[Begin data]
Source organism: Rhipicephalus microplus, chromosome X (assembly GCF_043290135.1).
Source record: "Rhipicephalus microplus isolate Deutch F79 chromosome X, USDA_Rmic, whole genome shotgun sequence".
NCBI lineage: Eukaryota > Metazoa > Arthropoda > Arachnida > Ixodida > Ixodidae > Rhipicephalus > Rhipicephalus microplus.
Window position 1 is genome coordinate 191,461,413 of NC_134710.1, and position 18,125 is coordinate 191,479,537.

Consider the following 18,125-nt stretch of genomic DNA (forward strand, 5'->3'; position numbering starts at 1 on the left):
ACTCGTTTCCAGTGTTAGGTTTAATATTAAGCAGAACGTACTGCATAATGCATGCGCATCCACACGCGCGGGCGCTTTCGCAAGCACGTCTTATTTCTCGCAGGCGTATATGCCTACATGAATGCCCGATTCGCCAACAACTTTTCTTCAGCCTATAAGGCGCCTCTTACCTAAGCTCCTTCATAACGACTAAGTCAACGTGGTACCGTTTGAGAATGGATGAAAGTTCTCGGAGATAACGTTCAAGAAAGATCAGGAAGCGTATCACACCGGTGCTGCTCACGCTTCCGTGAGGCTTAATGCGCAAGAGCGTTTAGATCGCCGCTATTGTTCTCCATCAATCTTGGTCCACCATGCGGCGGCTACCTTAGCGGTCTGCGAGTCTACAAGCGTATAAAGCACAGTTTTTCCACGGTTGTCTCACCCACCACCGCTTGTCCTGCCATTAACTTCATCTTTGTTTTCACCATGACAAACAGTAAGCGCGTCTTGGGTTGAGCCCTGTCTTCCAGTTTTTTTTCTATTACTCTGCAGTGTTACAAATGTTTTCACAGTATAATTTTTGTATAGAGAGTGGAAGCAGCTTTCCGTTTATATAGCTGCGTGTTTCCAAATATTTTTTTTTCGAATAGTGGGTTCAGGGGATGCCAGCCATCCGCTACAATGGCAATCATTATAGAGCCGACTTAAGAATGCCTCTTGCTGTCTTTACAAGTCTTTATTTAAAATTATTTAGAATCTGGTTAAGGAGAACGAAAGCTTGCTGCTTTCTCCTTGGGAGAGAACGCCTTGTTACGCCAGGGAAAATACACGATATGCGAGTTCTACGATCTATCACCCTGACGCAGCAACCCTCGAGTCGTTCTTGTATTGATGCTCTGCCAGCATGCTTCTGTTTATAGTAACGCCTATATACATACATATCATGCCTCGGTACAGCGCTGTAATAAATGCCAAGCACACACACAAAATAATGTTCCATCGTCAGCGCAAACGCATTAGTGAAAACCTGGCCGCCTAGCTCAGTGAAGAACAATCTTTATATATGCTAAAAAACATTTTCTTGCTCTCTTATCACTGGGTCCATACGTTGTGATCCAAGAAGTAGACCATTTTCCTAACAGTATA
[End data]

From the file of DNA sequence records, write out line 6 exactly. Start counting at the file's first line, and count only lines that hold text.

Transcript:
ACTCGTTTCCAGTGTTAGGTTTAATATTAAGCAGAACGTACTGCATAATGCATGCGCATCCACACGCGCGGGCGCTTTCGCAAGCACGTCTTATTTCTCGCAGGCGTATATGCCTACATGAATGCCCGATTCGCCAACAACTTTTCTTCAGCCTATAAGGCGCCTCTTACCTAAGCTCCTTCATAACGACTAAGTCAACGTGGTACCGTTTGAGAATGGATGAAAGTTCTCGGAGATAACGTTCAAGAAAGATCAGGAAGCGTATCACACCGGTGCTGCTCACGCTTCCGTGAGGCTTAATGCGCAAGAGCGTTTAGATCGCCGCTATTGTTCTCCATCAATCTTGGTCCACCATGCGGCGGCTACCTTAGCGGTCTGCGAGTCTACAAGCGTATAAAGCACAGTTTTTCCACGGTTGTCTCACCCACCACCGCTTGTCCTGCCATTAACTTCATCTTTGTTTTCACCATGACAAACAGTAAGCGCGTCTTGGGTTGAGCCCTGTCTTCCAGTTTTTTTTCTATTACTCTGCAGTGTTACAAATGTTTTCACAGTATAATTTTTGTATAGAGAGTGGAAGCAGCTTTCCGTTTATATAGCTGCGTGTTTCCAAATATTTTTTTTTCGAATAGTGGGTTCAGGGGATGCCAGCCATCCGCTACAATGGCAATCATTATAGAGCCGACTTAAGAATGCCTCTTGCTGTCTTTACAAGTCTTTATTTAAAATTATTTAGAATCTGGTTAAGGAGAACGAAAGCTTGCTGCTTTCTCCTTGGGAGAGAACGCCTTGTTACGCCAGGGAAAATACACGATATGCGAGTTCTACGATCTATCACCCTGACGCAGCAACCCTCGAGTCGTTCTTGTATTGATGCTCTGCCAGCATGCTTCTGTTTATAGTAACGCCTATATACATACATATCATGCCTCGGTACAGCGCTGTAATAAATGCCAAGCACACACACAAAATAATGTTCCATCGTCAGCGCAAACGCATTAGTGAAAACCTGGCCGCCTAGCTCAGTGAAGAACAATCTTTATATATGCTAAAAAACATTTTCTTGCTCTCTTATCACTGGGTCCATACGTTGTGATCCAAGAAGTAGACCATTTTCCTAACAGTATA